The black dot visible on the face of the Sun is the planet Mercury during the transit on November 8, 2006. At intervals of about 13 or 14 times a century, we get to see Mercury cross in front of the Sun at inferior conjunction. Transits of Mercury only occur in November or May, because of the way that Earth's orbit is aligned relative to the orbit of Mercury. A transit can only be observed from a particular location on Earth if the event occurs during daylight hours while the Sun is visible. The transit of Mercury on May 7, 2003, was visible only from Europe, Africa and the Middle East. The grazing transit of Mercury on November 15, 1999, was visible from North America. During that grazing transit, the planet's path moved across the edge of the northeastern limb of the Sun, barely crossing in front of the Sun.
Compare the size of Mercury in this transit image with the size of Venus during a transit of Venus. A transit of Venus is a rare event. Venus transits occur in pairs spaced 8 years apart. But then more than 100 years will go by before another transit of Venus occurs.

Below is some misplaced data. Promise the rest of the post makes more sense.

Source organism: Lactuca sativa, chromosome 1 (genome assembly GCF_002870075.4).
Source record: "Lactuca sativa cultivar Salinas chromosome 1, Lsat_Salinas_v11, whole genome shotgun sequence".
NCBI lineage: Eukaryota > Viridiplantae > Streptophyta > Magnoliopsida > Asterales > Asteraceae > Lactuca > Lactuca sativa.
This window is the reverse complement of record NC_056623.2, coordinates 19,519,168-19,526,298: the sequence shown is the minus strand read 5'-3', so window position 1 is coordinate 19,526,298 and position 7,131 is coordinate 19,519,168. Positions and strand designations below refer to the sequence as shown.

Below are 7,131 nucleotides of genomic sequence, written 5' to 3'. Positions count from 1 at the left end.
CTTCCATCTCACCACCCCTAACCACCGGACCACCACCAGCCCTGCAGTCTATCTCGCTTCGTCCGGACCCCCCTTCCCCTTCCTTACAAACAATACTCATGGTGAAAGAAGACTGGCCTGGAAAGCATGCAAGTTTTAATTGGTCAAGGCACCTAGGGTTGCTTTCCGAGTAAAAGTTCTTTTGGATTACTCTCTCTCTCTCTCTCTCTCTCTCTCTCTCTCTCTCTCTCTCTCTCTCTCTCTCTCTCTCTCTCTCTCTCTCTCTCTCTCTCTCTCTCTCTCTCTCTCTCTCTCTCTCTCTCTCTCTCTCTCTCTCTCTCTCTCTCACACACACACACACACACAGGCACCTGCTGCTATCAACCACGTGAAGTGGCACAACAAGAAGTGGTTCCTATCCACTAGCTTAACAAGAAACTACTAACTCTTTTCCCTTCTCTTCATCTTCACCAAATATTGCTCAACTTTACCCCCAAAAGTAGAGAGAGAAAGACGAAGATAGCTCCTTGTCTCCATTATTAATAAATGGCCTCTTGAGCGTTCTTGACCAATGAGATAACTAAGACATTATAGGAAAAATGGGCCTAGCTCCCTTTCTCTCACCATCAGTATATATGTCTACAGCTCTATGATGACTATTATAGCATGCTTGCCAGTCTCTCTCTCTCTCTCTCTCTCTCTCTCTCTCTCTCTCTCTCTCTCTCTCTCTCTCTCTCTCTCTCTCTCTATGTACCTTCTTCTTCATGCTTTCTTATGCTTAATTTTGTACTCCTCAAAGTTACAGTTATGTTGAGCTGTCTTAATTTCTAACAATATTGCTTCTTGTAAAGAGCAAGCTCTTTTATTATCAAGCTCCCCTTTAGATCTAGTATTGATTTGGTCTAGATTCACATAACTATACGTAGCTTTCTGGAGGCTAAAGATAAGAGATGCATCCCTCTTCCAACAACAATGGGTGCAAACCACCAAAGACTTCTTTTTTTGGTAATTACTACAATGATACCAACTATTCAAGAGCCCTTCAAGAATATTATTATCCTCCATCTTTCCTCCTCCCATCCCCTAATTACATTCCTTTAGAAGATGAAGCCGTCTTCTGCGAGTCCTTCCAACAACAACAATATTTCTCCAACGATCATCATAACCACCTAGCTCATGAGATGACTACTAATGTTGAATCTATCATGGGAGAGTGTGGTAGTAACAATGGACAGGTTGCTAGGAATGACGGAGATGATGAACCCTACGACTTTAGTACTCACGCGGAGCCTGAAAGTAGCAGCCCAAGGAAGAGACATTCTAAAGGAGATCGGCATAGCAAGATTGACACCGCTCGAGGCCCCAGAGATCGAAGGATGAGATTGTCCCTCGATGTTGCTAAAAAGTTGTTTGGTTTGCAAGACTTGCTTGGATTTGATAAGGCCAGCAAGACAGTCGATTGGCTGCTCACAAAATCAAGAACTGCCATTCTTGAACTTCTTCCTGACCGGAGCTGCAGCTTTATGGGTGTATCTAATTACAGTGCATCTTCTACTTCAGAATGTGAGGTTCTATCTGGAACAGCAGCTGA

Mercury is an inferior planet, meaning it's orbit lies inside our orbit. The inferior planets show phases, i.e., changes in their apparent shapes, like the moon as they move about the sun. At inferior conjunction, the phase of Mercury is similar to the "new moon" phase of the moon. Venus is also an inferior planet and shows phases.
This image was taken with a ToUCam webcam on a Takahashi FS-78 refractor. The HandyAVI 2.0 software program was used to control the webcam. A solar filter was used over the front of the telescope.
November 8, 2006
Image by Sid Leach
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